Anthracnose fruit rot
Colletotrichum acutatum (rarely C. fragariae and C. gloeosporioides)
Anthracnose fruit rot is a fungal disease that causes fruit rot and flower blight in warm wet weather. The pathogen is capable of infecting all above ground parts of the plant but these types of infection are less common.
Pink and red fruit develop light-brown lesions that eventually turn darker brown and sunken. Rotted areas of the fruit remain firm and dry. Pale orange to salmon colored spore masses cover the lesion during warm humid conditions. Ultimately the fruit dries down to a hard, black, shriveled mummy. Blossoms can be infected at any stage of development. Infected blossoms quickly die, dry out and turn brown. The brown discoloration often extends down the flower stalk.
The anthracnose fruit rot fungus is usually introduced to a site on infected planting material. Once established at the site the fungus overwinters on infected plants, plant debris and mummified fruit. Spores are produced in a sticky mass on any infected plant part during warm (68° F) wet weather. Anthracnose spores are spread by water via splashing or wind-driven rain, and by people or equipment moving through the field. They are not airborne so they do not spread over long distances in the wind. The fungus has the ability to attack all plant parts, however fully open flowers and ripening fruit are most susceptible to the disease. Under warm, wet conditions, the fungus will produce spores on infected fruit which spread to neighboring plants resulting in new infections.
- There are no cultivars resistant to anthracnose fruit rot that are hardy in Minnesota.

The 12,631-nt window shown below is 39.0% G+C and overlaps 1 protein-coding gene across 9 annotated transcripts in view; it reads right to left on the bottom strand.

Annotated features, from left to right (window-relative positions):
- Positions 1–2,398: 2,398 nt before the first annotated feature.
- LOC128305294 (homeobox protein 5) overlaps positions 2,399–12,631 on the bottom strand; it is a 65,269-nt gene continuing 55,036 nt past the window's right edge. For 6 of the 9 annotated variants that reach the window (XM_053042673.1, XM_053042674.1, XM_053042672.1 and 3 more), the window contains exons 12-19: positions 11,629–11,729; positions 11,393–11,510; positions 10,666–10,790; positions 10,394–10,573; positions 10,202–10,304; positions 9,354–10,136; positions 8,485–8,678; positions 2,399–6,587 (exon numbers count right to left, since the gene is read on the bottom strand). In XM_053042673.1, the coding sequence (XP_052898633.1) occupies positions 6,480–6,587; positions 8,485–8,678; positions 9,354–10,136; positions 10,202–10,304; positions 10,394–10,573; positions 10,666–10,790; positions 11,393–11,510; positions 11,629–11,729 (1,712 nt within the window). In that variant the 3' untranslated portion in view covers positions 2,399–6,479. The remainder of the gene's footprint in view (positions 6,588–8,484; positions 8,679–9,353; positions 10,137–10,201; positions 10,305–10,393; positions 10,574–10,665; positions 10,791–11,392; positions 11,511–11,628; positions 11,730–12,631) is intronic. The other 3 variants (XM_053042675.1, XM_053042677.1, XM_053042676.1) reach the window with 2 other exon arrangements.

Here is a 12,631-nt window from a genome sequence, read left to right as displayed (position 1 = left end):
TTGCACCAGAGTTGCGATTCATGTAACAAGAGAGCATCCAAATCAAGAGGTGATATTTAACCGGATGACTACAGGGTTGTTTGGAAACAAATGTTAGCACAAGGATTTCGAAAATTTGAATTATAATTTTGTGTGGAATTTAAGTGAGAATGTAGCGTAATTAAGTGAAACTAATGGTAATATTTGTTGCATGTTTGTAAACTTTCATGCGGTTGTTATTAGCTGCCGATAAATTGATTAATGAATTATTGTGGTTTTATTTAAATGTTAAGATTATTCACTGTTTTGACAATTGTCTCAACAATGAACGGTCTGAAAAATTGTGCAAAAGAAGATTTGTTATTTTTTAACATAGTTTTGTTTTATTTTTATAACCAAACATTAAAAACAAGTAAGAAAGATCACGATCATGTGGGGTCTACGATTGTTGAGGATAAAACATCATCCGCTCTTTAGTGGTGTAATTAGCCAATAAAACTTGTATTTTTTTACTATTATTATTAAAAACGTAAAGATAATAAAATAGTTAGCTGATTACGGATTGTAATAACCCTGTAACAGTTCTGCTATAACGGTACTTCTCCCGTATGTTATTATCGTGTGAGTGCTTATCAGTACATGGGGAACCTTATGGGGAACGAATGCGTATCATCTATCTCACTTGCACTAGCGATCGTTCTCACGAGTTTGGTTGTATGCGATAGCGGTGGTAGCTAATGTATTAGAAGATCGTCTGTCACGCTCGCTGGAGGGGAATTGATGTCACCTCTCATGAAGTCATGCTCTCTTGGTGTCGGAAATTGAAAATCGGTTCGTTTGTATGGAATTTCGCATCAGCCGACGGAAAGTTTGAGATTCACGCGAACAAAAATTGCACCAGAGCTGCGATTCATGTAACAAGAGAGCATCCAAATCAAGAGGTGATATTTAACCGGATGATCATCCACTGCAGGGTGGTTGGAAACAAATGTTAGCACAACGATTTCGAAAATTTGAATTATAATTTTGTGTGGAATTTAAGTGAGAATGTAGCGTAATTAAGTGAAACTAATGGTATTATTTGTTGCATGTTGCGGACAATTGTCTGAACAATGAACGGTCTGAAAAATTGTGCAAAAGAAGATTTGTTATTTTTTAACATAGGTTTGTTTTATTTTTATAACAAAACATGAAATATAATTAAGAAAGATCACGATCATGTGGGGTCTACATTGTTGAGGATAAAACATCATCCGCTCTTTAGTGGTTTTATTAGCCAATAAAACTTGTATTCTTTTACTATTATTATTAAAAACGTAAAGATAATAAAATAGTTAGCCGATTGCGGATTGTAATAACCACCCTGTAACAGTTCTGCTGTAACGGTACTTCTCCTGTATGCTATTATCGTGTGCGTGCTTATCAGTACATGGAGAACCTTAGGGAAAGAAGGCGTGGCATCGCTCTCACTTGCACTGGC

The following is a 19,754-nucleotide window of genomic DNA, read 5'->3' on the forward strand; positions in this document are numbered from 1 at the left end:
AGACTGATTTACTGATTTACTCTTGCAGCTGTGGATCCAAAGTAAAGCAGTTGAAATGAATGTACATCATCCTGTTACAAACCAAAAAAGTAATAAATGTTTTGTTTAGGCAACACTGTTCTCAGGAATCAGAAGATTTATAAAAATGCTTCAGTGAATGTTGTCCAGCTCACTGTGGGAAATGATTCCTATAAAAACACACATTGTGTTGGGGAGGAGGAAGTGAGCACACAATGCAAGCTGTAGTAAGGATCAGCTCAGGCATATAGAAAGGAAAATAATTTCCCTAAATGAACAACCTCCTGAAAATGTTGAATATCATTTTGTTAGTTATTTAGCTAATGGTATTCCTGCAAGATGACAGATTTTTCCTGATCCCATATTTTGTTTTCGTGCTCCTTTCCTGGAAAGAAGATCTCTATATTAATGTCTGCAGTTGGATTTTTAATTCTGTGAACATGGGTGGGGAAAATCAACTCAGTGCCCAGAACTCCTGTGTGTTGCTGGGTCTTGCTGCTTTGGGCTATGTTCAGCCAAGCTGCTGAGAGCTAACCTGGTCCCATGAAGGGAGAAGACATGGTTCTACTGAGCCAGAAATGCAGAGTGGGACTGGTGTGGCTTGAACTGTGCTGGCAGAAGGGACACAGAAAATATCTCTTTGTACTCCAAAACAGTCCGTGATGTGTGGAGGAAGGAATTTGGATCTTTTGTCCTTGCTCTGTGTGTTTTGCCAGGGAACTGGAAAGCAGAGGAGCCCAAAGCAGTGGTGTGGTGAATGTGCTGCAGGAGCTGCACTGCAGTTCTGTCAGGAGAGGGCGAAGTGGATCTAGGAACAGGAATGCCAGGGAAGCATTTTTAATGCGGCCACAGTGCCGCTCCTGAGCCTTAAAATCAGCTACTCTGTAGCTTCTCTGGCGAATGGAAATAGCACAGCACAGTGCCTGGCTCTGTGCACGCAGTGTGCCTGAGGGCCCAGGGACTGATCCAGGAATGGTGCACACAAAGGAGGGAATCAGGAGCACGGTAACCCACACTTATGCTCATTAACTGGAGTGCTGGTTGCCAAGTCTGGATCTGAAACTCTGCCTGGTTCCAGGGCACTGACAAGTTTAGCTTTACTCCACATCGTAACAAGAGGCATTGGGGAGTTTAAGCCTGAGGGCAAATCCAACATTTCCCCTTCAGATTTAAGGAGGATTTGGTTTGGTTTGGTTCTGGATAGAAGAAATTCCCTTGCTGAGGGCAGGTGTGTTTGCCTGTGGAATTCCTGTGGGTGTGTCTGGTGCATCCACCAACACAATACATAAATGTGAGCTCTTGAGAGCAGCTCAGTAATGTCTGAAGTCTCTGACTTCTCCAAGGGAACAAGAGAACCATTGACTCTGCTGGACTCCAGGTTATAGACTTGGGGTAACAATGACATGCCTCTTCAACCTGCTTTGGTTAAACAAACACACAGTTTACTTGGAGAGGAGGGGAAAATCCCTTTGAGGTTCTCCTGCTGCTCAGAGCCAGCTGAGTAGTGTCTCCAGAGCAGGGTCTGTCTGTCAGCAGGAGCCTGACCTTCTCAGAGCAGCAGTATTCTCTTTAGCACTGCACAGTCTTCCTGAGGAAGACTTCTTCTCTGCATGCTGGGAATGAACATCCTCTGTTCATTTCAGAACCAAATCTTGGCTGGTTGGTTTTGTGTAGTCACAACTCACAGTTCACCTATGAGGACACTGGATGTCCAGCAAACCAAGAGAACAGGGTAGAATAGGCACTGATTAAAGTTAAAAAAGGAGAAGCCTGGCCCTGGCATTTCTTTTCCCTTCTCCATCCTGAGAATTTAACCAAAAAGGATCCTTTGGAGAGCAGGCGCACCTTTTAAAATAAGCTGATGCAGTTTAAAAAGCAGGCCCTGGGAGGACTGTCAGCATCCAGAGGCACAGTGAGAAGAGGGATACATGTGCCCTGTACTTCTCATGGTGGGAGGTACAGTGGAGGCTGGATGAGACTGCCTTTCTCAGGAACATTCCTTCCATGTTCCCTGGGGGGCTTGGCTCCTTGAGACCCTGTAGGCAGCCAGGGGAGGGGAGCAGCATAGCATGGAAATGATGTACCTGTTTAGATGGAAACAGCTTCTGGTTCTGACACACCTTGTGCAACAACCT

- Purchase plants from a reputable supplier. Inspect all plants for symptoms of disease. Plant only healthy symptom free plants.
- Because spores are spread by splashing water, avoid the use of overhead irrigation and use drip irrigation or a soaker hose. If overhead irrigation cannot be avoided, water early in the morning on a sunny day to keep the time that the foliage is wet to a minimum.
- Maintain one to two inches of straw mulch between the rows or walking alleys to reduce splash dispersal of disease spores.
- Remove infected berries from the planting during harvest to reduce spread of the disease to developing fruit.
If anthracnose has been a problem in the past and weather is warm and wet during flowering and fruit production, fungicides can be applied to reduce infection. Anthracnose is not easily controlled by fungicides and gardeners should expect a reduction in disease but not complete protection. Fungicides with Copper, Captan or Bacillus subtilis listed as the active ingredient provide some protection from anthracnose fruit rot. All label instructions must be read and followed when applying a pesticide.